Jeff Voudrie’s Weekly Stock Market Commentary – April 29, 2015

Jeff Voudrie’s Weekly Stock Market Commentary – April 29, 2015

Jeff Voudrie’s Weekly Stock Market Commentary – April 29, 2015

Jeff’s Weekly Stock Market Commentary

The S&P 500 has once again powered to all-time highs. Earlier today it reached an intraday high of 2125 before pulling back.

There is an FOMC meeting that starts tomorrow and the press conference is on Wednesday, so both the stock and bond markets may see some volatility this week.


At their last meeting, the Federal Reserve communicated that the economy has been slowing and the general consensus is that they would remain ‘patient’ and ‘data dependent’ regarding when they might raise interest rates.

The general consensus is that interest rates will remain lower for longer.

Personally, I don’t expect the Fed to actually raise rates until at least 2016. Based on that, I continue to hold my positions in the Vanguard Extended Duration ETF (EDV) and the iShares Barclays 20+ Yr Treasury Bond ETF (TLT).

In fact, the ‘lower for longer’ stance of the Federal Reserve should be positive for both bonds and stocks. So I have been selectively adding equities to my client’s portfolios over the last few weeks.

Speaking of bonds, the Wall Street Journal reported that Japan is now the largest foreign holder of US Treasury bonds, eclipsing the amount owned by China.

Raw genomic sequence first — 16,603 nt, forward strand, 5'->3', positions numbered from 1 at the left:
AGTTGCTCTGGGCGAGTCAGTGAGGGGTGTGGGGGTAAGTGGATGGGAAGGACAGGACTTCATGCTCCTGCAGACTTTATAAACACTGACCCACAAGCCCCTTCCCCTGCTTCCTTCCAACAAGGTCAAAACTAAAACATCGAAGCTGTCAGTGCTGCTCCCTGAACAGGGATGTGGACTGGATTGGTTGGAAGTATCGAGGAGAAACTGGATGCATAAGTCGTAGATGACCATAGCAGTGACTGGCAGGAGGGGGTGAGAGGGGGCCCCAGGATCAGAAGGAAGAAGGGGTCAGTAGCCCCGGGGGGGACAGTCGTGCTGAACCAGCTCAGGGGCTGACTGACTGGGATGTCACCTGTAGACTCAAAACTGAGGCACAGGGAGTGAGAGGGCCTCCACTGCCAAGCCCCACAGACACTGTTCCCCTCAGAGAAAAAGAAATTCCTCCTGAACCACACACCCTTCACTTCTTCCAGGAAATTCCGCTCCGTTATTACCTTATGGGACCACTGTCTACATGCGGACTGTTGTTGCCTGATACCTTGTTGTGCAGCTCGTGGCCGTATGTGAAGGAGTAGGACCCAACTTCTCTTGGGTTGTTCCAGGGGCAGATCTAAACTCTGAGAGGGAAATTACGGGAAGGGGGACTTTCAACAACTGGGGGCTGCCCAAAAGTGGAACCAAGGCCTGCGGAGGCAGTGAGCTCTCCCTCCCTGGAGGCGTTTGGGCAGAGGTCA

Slowing growth in China has resulted in their government changing interest rates, reserve requirements and the value of their currency.  They have been selling US Treasury bonds as a result.

Even though the 10 year US Treasury Bond is only paying roughly 1.9%, that is still significantly higher than the 0.29% yield on the 10 year Japanese government bond or the 0.16% yield on the German  bund. That can potentially create more demand for US Treasuries and drive yields even lower.

Worldwide, country after country continues to struggle to create growth and inflation. So they have been resorting to devaluing their currency in an effort to make their products more attractive.

As I’ve mentioned before, that results in importing deflation to the United States and makes U.S. companies less competitive relative to their foreign counterparts.

Slowing economies mean less investment in plant and equipment and less job security for those workers that still have jobs. Consumers are benefitting from lower energy prices, but a feeling of general economic uncertainty may keep many of them from making major purchases.

In the end, I don’t believe the actions of the Federal Reserve alone will be able to get our economy back on track. Structural reforms are also needed and the lack of them over the last several years is what has resulted in the malaise we are in.

Until then, I anticipate average annual returns to be less than those experienced the last 5 years.

Trending Indicators

US Stock Market    Trending Up
Canadian Stk Mkt   Trending UP

US Bond Yields                    Yields Trending Down (means prices go up).

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